Entry 4

Entry 4

Entry 4
A weeklong electronic journal.
Oct. 2 2003 1:58 PM

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Where the towers once were
Where the towers once were

I got an e-mail today from one of the colleagues I worked with on the injection drug use project. He is also an anthropologist and just got back from a trip exploring injection drug use in Bangladesh. I was thinking about Bangladesh last night because my cab driver was Bangladeshi. I was there last year on "vacation" visiting a friend who is spending two years there. It is a tough, intense, and fascinating country. Traveling there made me feel as though I was really on an adventure. (On one flight they put a man with one arm in the emergency exit seat. I also found myself on ferries bursting with people, livestock, trucks, and cars; stuck in three hours of traffic on a bicycle taxi; tracking tiger paw prints; fitted for a salwar kameez; and sprinkled with marigold blossoms at a Hindu puja.) Working domestically, I sometimes miss that rush of absorbing new vistas and making my way around in languages that I will never speak. Yet I do love New York City, and last night, my perfect cab ride home across the Brooklyn Bridge and through the illuminated downtown darkness made me remember why.

There are, in fact, many possibilities for "foreign" experiences right here in New York, and sometimes this job enables me to participate in them. Several days ago, I got a call from a colleague explaining that there had recently been several reports in other states that a toxic substance from the Dominican Republic was being sold as deodorant here. My colleague wanted to know how to do rapid outreach on this topic. As the deodorant was primarily being sold in botanicas (stores that sell healing and other products) and the people falling ill were Dominican, we talked about going to the neighborhoods with large Dominican representation, speaking with people who worked in Dominican community centers and clinics that serve a large Dominican clientele, and going to the botanicas directly to talk with the product vendors.

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These kinds of issues emerge on a weekly basis and really keep me on my toes and aware of the wide variety of areas in which Department of the Health and Mental Hygiene works. While this situation was fairly straightforward, others are not, for a variety of reasons. Bioterrorism, for example, is a problem that is not straightforward in any way, but rather a vortex of powerful opinions, emotions, and politics. Toxins with bioterror potential are not as easy to deal with as toxic deodorant.

Obviously, since Sept. 11, 2001, bioterrorism has been on the mind of a lot of people—especially in New York City. For me, the idea of bioterrorism is so terrifying that I try to banish any thought of an attack—biological or other—from my head. Living under the specter of terrorism has remarkably changed the sense of freedom I used to feel in New York. (The whole duct tape fiasco also shows how much trouble the federal government is having providing sound leadership on this topic, which makes things even scarier and more uncertain.) Yet my job forces me to think about bioterrorism, specifically the risks associated with the intentional unleashing of organic pathogens.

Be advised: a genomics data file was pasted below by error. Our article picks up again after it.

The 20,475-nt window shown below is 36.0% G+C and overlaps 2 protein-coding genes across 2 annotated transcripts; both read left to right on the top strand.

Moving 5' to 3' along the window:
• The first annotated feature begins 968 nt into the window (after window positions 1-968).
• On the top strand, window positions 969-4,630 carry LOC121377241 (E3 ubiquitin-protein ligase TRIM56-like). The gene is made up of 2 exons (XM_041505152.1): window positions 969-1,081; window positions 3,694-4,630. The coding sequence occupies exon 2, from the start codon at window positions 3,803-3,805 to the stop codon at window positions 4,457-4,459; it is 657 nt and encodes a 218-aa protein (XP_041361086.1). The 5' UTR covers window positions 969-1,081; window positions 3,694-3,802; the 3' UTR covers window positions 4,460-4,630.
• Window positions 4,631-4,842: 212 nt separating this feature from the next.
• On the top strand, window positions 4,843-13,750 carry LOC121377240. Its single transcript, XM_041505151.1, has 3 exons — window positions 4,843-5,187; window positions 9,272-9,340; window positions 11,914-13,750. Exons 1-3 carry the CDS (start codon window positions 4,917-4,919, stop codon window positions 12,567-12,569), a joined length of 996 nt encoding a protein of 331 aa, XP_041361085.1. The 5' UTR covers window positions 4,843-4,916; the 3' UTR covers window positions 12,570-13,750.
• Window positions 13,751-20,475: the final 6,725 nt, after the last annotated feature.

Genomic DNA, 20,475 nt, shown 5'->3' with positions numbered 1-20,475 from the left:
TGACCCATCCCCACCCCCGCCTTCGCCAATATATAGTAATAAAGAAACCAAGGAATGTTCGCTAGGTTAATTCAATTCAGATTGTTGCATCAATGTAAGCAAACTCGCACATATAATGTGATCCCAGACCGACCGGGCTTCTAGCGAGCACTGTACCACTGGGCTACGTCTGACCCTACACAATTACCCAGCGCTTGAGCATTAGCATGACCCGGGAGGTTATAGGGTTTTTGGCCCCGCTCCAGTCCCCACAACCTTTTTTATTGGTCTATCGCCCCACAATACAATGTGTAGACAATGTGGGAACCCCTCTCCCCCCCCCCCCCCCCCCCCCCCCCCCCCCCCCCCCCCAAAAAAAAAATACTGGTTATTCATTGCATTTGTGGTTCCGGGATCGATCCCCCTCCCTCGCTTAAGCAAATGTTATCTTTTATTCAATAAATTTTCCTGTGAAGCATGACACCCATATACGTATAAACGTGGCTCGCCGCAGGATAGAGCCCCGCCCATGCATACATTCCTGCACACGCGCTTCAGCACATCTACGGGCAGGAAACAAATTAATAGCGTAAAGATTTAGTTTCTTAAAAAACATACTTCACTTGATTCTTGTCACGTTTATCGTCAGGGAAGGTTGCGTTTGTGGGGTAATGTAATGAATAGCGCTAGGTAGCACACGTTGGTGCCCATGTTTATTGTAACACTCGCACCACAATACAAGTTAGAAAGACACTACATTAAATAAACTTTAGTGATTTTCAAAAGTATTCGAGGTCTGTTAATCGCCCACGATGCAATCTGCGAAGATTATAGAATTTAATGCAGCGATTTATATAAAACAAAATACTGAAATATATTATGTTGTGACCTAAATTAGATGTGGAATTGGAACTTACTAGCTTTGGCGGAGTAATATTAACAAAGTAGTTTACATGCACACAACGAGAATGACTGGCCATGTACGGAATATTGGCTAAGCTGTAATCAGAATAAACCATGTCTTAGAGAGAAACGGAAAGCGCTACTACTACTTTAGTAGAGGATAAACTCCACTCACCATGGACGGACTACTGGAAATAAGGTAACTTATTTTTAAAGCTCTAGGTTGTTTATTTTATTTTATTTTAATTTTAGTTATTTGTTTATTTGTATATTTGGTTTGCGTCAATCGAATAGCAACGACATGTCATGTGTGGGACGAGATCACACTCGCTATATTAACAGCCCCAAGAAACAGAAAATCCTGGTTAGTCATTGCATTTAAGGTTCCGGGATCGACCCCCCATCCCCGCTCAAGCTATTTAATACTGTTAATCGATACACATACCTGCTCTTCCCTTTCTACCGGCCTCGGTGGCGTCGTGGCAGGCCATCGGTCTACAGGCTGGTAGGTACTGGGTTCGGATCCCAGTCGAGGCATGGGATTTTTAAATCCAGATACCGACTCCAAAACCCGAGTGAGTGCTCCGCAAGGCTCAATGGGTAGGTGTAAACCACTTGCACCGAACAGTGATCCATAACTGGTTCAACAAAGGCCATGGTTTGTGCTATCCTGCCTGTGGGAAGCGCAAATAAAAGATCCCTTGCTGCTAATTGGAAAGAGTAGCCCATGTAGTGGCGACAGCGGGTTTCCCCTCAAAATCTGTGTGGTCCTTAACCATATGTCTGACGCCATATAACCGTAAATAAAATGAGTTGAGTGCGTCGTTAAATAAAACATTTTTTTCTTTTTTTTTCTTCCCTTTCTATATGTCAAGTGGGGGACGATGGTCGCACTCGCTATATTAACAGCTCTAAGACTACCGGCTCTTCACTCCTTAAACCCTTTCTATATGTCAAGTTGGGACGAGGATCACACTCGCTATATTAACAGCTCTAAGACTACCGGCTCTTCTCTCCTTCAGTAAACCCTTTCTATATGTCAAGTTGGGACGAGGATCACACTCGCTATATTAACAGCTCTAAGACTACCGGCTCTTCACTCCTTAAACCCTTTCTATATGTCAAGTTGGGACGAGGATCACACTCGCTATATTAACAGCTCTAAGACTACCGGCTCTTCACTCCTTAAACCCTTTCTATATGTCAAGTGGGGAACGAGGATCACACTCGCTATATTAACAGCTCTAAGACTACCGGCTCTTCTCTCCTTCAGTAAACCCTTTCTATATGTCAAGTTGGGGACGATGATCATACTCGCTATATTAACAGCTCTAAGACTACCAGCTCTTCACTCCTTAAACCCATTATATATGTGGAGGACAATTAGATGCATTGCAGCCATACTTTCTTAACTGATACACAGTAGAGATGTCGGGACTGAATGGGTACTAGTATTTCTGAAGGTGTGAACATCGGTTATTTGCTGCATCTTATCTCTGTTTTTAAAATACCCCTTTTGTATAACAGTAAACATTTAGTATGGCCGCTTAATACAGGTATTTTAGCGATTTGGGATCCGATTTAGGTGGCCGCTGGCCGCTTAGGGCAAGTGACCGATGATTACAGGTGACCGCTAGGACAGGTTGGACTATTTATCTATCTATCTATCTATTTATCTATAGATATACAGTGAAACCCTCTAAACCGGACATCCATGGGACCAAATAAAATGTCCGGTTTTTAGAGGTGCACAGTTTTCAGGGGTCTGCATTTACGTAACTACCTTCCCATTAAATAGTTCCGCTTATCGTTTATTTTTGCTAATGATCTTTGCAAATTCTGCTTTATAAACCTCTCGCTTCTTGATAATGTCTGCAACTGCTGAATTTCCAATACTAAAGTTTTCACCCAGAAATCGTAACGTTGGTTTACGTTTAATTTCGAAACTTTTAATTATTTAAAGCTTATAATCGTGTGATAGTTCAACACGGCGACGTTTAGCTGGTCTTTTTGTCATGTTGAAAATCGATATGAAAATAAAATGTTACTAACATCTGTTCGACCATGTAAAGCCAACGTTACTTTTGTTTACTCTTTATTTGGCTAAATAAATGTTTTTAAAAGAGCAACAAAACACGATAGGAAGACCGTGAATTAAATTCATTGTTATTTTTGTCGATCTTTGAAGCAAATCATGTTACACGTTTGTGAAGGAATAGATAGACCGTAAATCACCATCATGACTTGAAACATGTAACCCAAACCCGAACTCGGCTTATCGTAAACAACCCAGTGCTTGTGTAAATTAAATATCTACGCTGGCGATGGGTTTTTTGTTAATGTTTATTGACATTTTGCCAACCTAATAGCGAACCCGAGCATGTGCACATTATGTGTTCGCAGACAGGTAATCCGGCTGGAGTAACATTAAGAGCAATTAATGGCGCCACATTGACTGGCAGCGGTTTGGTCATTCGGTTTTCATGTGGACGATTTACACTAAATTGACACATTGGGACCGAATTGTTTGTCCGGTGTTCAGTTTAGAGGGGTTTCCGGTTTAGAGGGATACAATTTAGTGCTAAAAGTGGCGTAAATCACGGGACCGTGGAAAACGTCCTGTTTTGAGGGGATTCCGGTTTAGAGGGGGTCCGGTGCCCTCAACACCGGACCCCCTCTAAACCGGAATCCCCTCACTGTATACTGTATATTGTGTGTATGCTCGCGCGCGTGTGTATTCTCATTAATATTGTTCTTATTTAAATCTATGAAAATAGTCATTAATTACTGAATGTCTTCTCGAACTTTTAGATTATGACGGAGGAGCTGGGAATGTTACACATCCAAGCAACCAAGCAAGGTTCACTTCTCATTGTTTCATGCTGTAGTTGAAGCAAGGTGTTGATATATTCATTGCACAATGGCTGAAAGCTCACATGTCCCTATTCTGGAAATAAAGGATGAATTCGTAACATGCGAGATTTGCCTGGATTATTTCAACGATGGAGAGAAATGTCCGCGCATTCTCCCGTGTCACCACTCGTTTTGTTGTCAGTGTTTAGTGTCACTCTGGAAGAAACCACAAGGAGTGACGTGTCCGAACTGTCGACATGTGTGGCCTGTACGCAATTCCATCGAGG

Smallpox is ugly
Smallpox is ugly

Currently I am working on an evaluation of the smallpox vaccination program that was implemented in New York City last year. We're interested in learning the reasons why health-care and other municipal workers decided to be vaccinated and the reasons why they opted not to get vaccinated. (I personally opted out because I was born before '73, which means I had already been vaccinated; I also didn't think the risk of an attack was significant. My colleague, Lorna, on the other hand, felt it was her duty as a public health worker to be vaccinated—she could then be what's called a "first responder" in an intervention responding to an attack.) Talking to people, you begin to realize that this decision goes to the heart of how they feel about issues that go way beyond deciding to receive the smallpox vaccine or not. Our preliminary data suggest that decisions regarding vaccination are based on—among other things—concerns over side effects, but also how people feel about the fear of a smallpox attack, trust in national leadership, patriotism, and the state of the world in general.

We're hoping that learning about the decision-making process in this situation will enable us to develop initiatives that respond to people's concerns not only about smallpox, but about other organic pathogens, and that we'll be able to use information to help those who may be on the front lines during an attack—doctors, nurses, hospital personnel—to understand the importance of being vaccinated. Of course I hope we never experience an attack, but being prepared at least provides a modicum of comfort.

This is heady stuff. Tonight, to get away from it, I'm having some friends over for virgin cosmopolitans and a Sex in the City DVD-a-thon. Sometimes that is the kind of New York that I need to return to.

Lara Tabac is a medical anthropologist for the New York City Department of Health and Mental Hygiene. Her current work focuses on personal decision-making and health.